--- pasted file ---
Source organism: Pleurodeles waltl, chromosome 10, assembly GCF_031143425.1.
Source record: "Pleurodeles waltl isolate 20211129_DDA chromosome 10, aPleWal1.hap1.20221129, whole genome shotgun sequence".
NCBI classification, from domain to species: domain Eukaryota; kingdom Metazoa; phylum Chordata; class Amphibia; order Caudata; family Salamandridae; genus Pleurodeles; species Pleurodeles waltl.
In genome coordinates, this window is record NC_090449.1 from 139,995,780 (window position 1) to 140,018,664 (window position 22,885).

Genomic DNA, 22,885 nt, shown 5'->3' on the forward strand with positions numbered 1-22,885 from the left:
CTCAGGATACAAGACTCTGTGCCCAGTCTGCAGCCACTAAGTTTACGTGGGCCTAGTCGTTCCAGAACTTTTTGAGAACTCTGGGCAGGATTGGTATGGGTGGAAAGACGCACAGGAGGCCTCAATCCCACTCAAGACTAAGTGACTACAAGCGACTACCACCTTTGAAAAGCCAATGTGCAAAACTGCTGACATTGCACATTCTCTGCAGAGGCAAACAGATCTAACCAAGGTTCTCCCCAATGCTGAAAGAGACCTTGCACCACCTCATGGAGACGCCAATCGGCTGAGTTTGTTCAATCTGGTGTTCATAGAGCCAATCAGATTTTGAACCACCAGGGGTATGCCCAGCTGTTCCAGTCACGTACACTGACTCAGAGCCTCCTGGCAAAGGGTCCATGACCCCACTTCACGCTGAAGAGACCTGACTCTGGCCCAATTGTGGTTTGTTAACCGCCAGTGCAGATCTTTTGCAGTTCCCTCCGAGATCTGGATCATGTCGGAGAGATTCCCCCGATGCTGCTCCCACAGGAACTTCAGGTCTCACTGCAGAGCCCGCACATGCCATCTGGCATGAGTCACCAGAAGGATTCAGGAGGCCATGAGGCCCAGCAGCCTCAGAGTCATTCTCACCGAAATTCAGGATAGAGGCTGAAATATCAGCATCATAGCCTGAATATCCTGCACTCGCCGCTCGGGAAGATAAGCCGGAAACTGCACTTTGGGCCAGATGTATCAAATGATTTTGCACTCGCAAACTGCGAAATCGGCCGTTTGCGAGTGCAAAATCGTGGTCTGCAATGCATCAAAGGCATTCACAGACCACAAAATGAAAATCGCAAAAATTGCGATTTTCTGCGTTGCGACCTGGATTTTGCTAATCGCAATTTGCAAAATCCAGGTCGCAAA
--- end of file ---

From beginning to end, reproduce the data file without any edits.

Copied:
Source organism: Pleurodeles waltl, chromosome 10, assembly GCF_031143425.1.
Source record: "Pleurodeles waltl isolate 20211129_DDA chromosome 10, aPleWal1.hap1.20221129, whole genome shotgun sequence".
NCBI classification, from domain to species: domain Eukaryota; kingdom Metazoa; phylum Chordata; class Amphibia; order Caudata; family Salamandridae; genus Pleurodeles; species Pleurodeles waltl.
In genome coordinates, this window is record NC_090449.1 from 139,995,780 (window position 1) to 140,018,664 (window position 22,885).

Genomic DNA, 22,885 nt, shown 5'->3' on the forward strand with positions numbered 1-22,885 from the left:
CTCAGGATACAAGACTCTGTGCCCAGTCTGCAGCCACTAAGTTTACGTGGGCCTAGTCGTTCCAGAACTTTTTGAGAACTCTGGGCAGGATTGGTATGGGTGGAAAGACGCACAGGAGGCCTCAATCCCACTCAAGACTAAGTGACTACAAGCGACTACCACCTTTGAAAAGCCAATGTGCAAAACTGCTGACATTGCACATTCTCTGCAGAGGCAAACAGATCTAACCAAGGTTCTCCCCAATGCTGAAAGAGACCTTGCACCACCTCATGGAGACGCCAATCGGCTGAGTTTGTTCAATCTGGTGTTCATAGAGCCAATCAGATTTTGAACCACCAGGGGTATGCCCAGCTGTTCCAGTCACGTACACTGACTCAGAGCCTCCTGGCAAAGGGTCCATGACCCCACTTCACGCTGAAGAGACCTGACTCTGGCCCAATTGTGGTTTGTTAACCGCCAGTGCAGATCTTTTGCAGTTCCCTCCGAGATCTGGATCATGTCGGAGAGATTCCCCCGATGCTGCTCCCACAGGAACTTCAGGTCTCACTGCAGAGCCCGCACATGCCATCTGGCATGAGTCACCAGAAGGATTCAGGAGGCCATGAGGCCCAGCAGCCTCAGAGTCATTCTCACCGAAATTCAGGATAGAGGCTGAAATATCAGCATCATAGCCTGAATATCCTGCACTCGCCGCTCGGGAAGATAAGCCGGAAACTGCACTTTGGGCCAGATGTATCAAATGATTTTGCACTCGCAAACTGCGAAATCGGCCGTTTGCGAGTGCAAAATCGTGGTCTGCAATGCATCAAAGGCATTCACAGACCACAAAATGAAAATCGCAAAAATTGCGATTTTCTGCGTTGCGACCTGGATTTTGCTAATCGCAATTTGCAAAATCCAGGTCGCAAA